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As it begins to store people’s off-Twitter browsing data for longer, the company adds new data controls and ends Do Not Track support.
When you visit a site that features a tweet button or an embedded tweet, Twitter is able to recognize that you’re on that site and use that information to target you with ads. And now it’s going to hang onto that information for a bit longer but give you more control over it.
Coinciding with the update, Twitter has also added a new section to the settings menu on its site and in its mobile apps that details the information Twitter uses to target a person with ads and lets that person deselect individual interest categories and request a list of the companies that use Twitter’s Tailored Audiences option to target them with ads based on information like their email address, Twitter handle or whether they visited the advertiser’s site or used its mobile app.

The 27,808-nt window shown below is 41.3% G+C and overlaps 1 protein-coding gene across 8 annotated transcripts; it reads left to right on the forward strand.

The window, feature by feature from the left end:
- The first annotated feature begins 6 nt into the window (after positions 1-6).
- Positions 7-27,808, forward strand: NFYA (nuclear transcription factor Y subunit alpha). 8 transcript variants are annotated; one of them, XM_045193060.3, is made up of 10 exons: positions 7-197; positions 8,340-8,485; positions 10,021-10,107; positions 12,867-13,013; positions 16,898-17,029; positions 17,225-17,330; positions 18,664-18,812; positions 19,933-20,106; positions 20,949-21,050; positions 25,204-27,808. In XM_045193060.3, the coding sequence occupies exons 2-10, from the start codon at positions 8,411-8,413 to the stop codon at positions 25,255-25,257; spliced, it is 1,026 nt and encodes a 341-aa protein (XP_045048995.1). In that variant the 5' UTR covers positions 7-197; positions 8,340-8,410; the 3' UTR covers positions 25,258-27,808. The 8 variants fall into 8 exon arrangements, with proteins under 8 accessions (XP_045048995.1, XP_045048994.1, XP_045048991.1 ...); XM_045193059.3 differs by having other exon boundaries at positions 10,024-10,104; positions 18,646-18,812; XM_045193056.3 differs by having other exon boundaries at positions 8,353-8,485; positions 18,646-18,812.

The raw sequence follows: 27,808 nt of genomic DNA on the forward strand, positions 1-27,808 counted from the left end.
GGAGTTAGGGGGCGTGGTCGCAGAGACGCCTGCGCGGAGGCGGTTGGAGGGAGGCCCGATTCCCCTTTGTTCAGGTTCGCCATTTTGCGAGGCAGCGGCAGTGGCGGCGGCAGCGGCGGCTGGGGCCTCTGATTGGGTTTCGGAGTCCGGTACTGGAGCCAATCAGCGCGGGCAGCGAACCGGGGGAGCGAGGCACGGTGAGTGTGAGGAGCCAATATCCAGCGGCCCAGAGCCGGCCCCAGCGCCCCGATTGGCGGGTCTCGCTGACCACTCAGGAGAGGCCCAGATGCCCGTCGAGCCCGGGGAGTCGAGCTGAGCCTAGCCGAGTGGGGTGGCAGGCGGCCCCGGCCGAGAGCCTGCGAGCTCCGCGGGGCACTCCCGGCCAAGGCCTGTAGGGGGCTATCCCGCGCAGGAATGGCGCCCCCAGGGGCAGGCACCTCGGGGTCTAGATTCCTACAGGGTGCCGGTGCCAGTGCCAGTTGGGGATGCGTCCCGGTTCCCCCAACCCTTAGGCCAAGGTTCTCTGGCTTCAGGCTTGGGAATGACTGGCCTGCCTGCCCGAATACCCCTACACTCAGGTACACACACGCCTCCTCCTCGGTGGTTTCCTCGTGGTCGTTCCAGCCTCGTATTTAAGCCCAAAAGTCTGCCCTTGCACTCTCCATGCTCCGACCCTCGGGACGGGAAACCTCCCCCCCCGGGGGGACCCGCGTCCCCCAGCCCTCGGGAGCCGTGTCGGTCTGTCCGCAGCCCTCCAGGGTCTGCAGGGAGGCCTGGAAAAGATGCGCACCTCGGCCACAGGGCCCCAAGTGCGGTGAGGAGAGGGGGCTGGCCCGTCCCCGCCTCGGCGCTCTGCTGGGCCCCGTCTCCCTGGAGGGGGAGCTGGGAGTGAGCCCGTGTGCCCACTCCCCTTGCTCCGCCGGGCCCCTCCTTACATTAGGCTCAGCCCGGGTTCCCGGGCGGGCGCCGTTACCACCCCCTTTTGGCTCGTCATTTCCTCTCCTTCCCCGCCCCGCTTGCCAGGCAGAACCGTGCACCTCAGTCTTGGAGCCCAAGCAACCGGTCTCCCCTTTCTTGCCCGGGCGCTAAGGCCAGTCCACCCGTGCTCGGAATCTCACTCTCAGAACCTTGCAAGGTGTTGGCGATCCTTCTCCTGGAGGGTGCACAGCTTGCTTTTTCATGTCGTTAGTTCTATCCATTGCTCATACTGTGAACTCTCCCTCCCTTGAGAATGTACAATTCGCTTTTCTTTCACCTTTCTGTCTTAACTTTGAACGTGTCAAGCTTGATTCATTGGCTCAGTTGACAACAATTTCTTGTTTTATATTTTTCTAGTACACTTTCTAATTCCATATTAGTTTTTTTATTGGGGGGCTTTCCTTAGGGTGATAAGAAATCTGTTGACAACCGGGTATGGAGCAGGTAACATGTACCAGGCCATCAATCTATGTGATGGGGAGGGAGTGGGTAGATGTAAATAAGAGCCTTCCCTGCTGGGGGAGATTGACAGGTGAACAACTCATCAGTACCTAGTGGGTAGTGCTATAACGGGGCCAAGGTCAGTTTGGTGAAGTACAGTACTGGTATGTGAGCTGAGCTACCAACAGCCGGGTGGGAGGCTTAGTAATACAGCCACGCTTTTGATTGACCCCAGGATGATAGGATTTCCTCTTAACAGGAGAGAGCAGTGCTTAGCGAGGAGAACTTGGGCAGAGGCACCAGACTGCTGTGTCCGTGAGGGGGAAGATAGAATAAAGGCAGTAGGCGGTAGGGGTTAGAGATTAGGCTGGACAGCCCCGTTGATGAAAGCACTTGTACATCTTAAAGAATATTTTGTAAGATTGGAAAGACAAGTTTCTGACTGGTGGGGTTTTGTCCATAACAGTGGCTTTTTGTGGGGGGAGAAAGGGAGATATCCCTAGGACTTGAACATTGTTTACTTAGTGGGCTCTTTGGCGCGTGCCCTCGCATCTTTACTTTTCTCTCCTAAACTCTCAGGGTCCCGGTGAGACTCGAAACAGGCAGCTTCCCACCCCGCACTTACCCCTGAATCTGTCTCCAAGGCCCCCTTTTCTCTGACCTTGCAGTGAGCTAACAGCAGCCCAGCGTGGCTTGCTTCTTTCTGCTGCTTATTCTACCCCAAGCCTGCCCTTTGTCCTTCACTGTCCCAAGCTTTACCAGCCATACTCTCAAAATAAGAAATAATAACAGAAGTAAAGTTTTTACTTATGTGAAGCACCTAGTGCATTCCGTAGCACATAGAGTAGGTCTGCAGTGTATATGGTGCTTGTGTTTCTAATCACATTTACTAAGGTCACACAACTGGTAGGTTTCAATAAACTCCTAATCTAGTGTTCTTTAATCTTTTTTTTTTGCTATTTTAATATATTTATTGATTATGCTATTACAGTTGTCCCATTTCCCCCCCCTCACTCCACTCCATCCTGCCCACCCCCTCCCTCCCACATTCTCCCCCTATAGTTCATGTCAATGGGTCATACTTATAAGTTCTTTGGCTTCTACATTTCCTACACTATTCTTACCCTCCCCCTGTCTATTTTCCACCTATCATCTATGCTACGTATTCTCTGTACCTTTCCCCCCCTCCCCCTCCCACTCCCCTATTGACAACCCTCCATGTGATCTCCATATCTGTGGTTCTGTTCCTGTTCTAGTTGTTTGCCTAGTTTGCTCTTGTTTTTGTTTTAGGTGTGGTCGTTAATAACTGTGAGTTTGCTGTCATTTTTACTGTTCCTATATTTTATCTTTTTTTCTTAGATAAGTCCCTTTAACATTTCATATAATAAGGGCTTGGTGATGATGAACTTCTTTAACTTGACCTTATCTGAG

At the same time Twitter is giving people more control over how they are targeted, it is removing support for Do Not Track, which people can use to ask every website they visit not to track their behavior in order to target them with ads. Twitter made a big deal about supporting Do Not Track in May 2012, so its reversal is a surprise — unless you’ve been following the wave of major ad-supported digital platforms opting to ignore Do Not Track requests. When Hulu announced last July that it would no longer support Do Not Track, it joined nine other major digital platforms that do not respond to these opt-out requests. Now Twitter has joined that list.
Twitter explained its change in position in an update to the Do Not Track entry on its help site. “While we had hoped that our support for Do Not Track would spur industry adoption, an industry-standard approach to Do Not Track did not materialize,” according to the company.
That’s pretty much the same reason that Hulu, Facebook, Google and others have cited for not supporting Do Not Track, though the standard is slated to become an official recommendation by the World Wide Web Consortium (W3C) in August 2017.